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Indian Elections-2004: Implications
For Democratic Polity

By Ram Puniyani

16 June, 2004
Issues In Secular Politics

The verdict of 2004 elections has come as an utter surprise to most of the people of the country. All those individuals and groups who perceived the threat from the rise tide of communalism during last few years have felt great relief. The major setbacks suffered by the country during last six years of BJP
rule had been multiple. The erosion of democratic institutions has been one of the main. The riots of Gujarat, on the pretext of Godhra train burning had been too shocking for words, and the post violence handling of issues had been worse than the pogrom itself.

Added on to this was the issue of communalization of textbooks, blatant violation of the autonomy of centers of learning and the introduction of obscurantist course like astrology and Karmakand in the universities. The pro US-Israel tilt of the foreign policy was very visible and India bending its knees in front of the US Empire was a big shame. Add on to this the appointment of key personnel in the positions that matter, the grip on the different wings of state apparatus by pro Hindutva individuals made the picture gruesome. This did stifle the liberal and democratic space to no end. The scar of these policies, the Gujarat riots and the formation of 'two nations' within Gujarat, on the minority psyche has been too deep for words.

Steps are being taken by the Government to undo some of the damage done by the RSS's political arm, the BJP. Various ministries are chalking out programs to put the things back on rails. Various civic rights groups are drafting the petitions and appeals to ensure that the violations of democratic norms and human rights indulged in by BJP are reversed at the earliest. While it is too early to comment on the outcome of these attempts, it is sure that more the pressure from civic groups more is the possibility of democratic norms and practices being restored.

Is that the end of the threat from intimidating Hindutva/Fascist threat to Indian democracy? We have to realize that the defeat of BJP has not been comprehensive. BJP has been able to do good showing in MP, Rajasthan and Chattisgarh. It has registered its presence in Kerala and come up in Karnataka. Despite erosion, it has retained good bit of strength in Gujarat. Its voting share has gone down by mere two percent. BJP is not alone in this game.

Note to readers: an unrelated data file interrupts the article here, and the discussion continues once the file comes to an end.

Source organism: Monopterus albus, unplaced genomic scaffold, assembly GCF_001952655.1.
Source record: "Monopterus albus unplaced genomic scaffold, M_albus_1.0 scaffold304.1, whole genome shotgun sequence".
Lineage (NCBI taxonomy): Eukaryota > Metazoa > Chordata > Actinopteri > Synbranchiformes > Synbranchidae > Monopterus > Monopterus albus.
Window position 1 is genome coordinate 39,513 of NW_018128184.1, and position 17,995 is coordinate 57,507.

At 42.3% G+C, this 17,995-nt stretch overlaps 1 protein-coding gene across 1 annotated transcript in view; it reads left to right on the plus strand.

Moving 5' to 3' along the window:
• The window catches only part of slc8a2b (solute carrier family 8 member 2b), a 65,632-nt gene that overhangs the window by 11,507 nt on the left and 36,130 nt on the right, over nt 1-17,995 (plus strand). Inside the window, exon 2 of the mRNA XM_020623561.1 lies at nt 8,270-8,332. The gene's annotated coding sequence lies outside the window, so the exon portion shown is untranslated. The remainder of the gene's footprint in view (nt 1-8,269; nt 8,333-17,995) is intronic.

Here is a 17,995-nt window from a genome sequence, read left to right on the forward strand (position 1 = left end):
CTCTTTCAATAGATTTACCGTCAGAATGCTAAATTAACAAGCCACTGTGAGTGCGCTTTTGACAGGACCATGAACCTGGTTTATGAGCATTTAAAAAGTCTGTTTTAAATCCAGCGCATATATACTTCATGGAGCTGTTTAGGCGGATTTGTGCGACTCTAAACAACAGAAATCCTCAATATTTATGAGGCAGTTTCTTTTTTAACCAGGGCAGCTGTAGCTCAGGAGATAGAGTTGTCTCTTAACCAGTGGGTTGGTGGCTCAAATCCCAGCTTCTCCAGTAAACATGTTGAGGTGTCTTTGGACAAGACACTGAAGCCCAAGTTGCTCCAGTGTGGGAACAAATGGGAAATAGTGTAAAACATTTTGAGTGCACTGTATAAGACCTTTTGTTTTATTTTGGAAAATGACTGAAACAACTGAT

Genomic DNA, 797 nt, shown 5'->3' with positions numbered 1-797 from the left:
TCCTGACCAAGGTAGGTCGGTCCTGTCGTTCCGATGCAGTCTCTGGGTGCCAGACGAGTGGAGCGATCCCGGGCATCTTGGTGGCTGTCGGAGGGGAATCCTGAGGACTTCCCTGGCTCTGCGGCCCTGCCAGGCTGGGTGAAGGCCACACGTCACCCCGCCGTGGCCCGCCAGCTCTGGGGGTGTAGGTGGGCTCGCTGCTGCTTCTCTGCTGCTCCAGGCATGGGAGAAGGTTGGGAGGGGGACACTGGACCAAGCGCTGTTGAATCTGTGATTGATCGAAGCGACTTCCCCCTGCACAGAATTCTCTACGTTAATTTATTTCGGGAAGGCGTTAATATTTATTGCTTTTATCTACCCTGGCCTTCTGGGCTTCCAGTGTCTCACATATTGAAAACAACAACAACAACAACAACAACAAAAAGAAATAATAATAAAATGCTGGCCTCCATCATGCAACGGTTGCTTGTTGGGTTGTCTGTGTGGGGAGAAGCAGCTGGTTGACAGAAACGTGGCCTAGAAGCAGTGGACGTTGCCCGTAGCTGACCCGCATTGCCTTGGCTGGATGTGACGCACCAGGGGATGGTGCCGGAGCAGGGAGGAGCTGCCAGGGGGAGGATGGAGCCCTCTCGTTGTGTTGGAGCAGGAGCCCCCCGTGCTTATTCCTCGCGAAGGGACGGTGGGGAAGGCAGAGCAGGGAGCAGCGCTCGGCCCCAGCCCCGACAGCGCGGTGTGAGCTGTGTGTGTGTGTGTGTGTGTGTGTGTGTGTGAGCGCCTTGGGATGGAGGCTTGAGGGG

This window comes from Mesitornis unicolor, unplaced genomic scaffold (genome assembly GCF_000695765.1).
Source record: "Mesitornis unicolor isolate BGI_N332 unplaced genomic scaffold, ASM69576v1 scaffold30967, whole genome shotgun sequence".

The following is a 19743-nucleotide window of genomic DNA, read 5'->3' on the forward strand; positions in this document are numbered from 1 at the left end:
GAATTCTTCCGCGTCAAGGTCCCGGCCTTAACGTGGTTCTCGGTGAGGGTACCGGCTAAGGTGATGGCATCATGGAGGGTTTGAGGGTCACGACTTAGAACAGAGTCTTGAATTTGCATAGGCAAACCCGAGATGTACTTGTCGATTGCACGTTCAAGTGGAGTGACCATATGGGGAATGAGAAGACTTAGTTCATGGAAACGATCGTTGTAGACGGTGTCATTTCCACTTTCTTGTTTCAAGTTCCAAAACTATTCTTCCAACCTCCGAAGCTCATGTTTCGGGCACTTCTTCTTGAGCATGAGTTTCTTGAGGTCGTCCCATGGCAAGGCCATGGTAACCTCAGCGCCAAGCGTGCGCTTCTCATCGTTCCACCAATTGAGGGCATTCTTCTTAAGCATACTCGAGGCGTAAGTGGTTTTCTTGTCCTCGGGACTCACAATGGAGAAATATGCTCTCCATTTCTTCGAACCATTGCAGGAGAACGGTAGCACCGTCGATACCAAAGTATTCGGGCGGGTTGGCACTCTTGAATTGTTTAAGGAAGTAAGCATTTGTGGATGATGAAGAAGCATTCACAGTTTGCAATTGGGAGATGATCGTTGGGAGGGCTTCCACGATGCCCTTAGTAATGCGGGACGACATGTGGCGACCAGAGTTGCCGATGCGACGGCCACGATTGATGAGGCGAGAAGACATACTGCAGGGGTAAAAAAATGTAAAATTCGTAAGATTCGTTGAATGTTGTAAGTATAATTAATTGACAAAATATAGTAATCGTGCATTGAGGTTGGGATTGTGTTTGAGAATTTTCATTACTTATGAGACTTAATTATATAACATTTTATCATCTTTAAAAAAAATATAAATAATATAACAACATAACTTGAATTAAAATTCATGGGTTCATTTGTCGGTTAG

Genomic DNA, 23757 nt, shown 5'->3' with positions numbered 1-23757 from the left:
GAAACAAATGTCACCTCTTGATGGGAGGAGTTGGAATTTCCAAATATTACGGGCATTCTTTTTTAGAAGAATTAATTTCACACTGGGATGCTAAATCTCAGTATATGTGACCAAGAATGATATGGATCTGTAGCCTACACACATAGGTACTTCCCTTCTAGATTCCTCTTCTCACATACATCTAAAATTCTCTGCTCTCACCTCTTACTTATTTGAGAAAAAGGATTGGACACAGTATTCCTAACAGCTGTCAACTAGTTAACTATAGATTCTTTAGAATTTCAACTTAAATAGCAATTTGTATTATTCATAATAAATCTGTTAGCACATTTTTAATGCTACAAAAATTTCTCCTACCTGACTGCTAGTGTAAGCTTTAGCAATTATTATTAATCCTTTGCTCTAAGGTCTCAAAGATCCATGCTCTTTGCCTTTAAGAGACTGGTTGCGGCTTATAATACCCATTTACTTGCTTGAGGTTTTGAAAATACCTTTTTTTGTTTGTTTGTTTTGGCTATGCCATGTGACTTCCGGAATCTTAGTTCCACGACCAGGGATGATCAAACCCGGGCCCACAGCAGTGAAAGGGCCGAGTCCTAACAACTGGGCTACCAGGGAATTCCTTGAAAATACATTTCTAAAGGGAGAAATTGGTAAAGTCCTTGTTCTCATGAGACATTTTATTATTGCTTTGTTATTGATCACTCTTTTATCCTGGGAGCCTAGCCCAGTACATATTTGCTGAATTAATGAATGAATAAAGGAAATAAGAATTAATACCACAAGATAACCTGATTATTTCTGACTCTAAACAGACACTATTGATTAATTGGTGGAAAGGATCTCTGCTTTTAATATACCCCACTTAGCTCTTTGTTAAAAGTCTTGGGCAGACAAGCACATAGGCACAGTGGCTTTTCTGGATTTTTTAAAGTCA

The problem lies in other direction also. It has the support from VHP, Bajrang Dal, Vanvasi Kalyan Ahsram and myriad other organizations which are manned by RSS volunteers. The threat to Indian democracy is from various directions and BJP is merely the political angle of the story. RSS's role in subjugating culture, and other arenas of life cannot be underestimated. One can say that it is precisely due to the activities of BJP affiliates that BJP can make its impact.

It is due to the mass indoctrination and doctoring of mass consciousness that communal violence breaks out and it is the communal violence, which lays the base for the politics of BJP. Who can take on this foundational work of RSS? Can the Government machinery counter this onslaught on our society? The best it can do is to undo the damage to curricula, the farthest it can go is to ensure that the heads of controlling bodies like ICHR and others are appointed on the grounds of their competence, professionalism and not due to their loyalty to Hindutva as has been happening during last six years. But that's just the small subset of the problem, which one can see in the most visible manner.

The problem has been created due to the RSS ideology being percolated through thousands of Shakhas, the RSS swayamsevaks infiltrating in different wings of our state machinery. And surely the vehemence of other wings of Sangh combine had reached very dangerous proportions under the political umbrella provided by BJP rule. It is true that the very fact of BJP not grabbing power again has demoralized many of these outfits. One was also puzzled by the momentry eclipse of Togadia. His 'quiet' period is being extended and one is wondering about the future of this 'poison spewing'